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Conclusions

This chapter has argued that the ‘politics of empire’ has proven an integral and often divisive component in the re-imagining of national identity and citizenship in post-colonising states, influencing how the colonial past is understood and taught to current and future generations. Approaches to teaching the colonial past are reflective of the distinctive historical and contemporary circumstances within each post-colonising state. However, post-colonial debates about the content and purpose of curricula and textbooks clearly connect with and map onto the structural and thematic ‘frontlines’ of the ‘history wars’ that are more typically national in focus.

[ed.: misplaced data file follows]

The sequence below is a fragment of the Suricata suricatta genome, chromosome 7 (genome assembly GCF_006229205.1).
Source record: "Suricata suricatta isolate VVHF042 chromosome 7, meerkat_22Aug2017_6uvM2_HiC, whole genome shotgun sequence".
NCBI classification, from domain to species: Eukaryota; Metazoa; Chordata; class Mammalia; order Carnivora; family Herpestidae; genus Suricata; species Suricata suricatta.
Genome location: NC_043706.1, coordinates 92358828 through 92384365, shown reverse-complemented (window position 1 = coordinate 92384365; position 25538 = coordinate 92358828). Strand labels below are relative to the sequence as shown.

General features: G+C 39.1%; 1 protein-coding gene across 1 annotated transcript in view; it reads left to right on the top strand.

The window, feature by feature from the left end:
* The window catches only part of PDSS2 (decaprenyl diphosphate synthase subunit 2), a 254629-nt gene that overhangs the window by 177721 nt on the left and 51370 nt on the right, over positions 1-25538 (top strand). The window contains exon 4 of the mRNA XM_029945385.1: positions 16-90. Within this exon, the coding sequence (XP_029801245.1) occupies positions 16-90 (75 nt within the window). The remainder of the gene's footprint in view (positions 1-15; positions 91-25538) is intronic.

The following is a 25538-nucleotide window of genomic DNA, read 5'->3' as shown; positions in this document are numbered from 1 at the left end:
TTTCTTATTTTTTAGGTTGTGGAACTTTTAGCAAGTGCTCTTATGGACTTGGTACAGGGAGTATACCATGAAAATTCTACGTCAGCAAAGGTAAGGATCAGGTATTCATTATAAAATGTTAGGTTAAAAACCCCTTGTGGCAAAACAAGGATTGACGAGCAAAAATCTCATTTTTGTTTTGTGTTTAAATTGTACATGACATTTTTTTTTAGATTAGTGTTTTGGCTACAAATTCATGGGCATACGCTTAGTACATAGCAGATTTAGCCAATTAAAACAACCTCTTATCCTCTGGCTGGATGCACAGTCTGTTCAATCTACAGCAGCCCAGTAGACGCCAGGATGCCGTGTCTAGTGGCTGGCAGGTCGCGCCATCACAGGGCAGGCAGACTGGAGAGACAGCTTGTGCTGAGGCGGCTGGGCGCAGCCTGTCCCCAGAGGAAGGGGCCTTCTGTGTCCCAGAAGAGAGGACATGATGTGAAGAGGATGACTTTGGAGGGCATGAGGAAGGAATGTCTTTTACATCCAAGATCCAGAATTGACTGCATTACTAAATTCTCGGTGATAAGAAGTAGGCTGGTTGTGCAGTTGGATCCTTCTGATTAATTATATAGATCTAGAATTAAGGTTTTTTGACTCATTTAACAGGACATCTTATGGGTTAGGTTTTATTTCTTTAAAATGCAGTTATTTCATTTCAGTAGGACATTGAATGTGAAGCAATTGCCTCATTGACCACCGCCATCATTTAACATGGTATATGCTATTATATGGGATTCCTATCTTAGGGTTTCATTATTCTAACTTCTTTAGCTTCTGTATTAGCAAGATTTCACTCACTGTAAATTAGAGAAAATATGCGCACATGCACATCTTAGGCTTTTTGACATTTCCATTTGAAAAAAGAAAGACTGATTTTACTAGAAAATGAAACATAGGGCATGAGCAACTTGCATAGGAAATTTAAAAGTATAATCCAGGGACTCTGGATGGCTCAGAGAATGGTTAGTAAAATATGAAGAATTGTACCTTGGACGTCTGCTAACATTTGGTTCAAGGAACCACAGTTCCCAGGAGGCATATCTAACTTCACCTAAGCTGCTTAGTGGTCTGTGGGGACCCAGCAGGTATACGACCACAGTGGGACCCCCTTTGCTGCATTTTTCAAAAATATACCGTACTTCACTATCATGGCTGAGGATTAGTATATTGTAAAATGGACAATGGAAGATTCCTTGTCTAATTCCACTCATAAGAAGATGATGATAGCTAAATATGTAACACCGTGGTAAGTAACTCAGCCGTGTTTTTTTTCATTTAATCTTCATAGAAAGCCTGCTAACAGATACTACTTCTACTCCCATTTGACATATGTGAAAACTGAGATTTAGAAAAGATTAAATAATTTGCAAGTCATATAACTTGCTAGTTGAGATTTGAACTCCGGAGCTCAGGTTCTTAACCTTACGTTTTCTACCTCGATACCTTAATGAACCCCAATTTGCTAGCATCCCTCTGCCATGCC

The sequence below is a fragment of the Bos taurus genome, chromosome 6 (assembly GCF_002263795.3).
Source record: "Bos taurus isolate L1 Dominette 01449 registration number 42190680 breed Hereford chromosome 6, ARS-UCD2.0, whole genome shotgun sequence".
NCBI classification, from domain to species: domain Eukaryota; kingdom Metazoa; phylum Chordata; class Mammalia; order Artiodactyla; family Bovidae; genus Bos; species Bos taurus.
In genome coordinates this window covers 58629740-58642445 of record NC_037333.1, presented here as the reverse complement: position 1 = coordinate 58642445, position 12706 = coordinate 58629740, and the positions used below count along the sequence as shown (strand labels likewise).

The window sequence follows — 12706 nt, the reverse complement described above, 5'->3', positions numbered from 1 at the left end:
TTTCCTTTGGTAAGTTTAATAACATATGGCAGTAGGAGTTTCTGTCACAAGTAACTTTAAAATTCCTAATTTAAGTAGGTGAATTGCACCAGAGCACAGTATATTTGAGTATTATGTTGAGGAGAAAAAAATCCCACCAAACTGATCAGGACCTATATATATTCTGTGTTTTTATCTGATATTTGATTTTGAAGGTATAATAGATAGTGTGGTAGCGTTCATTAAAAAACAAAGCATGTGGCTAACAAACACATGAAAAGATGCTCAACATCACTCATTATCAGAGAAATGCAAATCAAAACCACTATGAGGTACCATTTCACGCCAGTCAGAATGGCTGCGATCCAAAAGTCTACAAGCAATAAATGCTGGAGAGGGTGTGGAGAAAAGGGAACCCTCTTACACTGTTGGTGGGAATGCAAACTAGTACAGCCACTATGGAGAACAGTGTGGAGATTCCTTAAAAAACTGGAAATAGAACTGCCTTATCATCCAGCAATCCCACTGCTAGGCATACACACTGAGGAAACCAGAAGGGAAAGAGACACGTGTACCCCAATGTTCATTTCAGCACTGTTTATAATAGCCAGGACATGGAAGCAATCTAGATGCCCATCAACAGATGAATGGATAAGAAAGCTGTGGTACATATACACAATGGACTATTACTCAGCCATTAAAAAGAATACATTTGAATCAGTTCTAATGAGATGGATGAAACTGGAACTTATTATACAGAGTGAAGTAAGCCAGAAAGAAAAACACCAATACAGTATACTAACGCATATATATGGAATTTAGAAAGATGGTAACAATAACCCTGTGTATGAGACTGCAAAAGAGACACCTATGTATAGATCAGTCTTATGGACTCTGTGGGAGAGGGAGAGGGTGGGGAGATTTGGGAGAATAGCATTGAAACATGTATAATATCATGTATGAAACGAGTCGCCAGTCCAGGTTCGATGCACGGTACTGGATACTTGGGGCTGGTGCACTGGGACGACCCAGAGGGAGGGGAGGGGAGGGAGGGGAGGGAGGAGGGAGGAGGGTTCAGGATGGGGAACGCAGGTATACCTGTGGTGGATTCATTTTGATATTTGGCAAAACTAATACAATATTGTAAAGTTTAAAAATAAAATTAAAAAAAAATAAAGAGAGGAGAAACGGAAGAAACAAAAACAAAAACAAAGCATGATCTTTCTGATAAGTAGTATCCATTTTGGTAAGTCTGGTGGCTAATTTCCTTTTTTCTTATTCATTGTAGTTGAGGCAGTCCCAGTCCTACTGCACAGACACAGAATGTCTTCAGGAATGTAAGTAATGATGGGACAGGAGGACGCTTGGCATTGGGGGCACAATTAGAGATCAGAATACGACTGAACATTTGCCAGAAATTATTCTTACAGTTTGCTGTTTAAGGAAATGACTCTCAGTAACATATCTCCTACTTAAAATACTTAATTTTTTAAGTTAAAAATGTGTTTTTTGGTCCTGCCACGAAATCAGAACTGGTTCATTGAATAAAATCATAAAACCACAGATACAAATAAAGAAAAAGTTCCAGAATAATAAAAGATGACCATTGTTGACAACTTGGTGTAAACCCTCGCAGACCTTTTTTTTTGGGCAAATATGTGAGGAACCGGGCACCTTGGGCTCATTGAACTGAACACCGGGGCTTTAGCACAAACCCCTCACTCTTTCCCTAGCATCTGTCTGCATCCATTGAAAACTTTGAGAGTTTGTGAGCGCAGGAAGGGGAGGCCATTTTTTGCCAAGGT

Moreover, post-colonising states typically reject the centrifugal framing of transnational colonial history education in favour of reductive centripetal national approaches. While claims of ‘imperial amnesia’ cannot be sustained, a ‘selective myopia’ continues to allow post-colonising states to disseminate nostalgic and largely uncritical versions of the colonial past. As such, the ‘dark pages’ of colonial history, such as colonial violence and the origins of slavery, are overlooked in favour of perspectives that seek to nourish the proposition of civilising, progressive colonialism, and, where possible, peaceful decolonisation.

 
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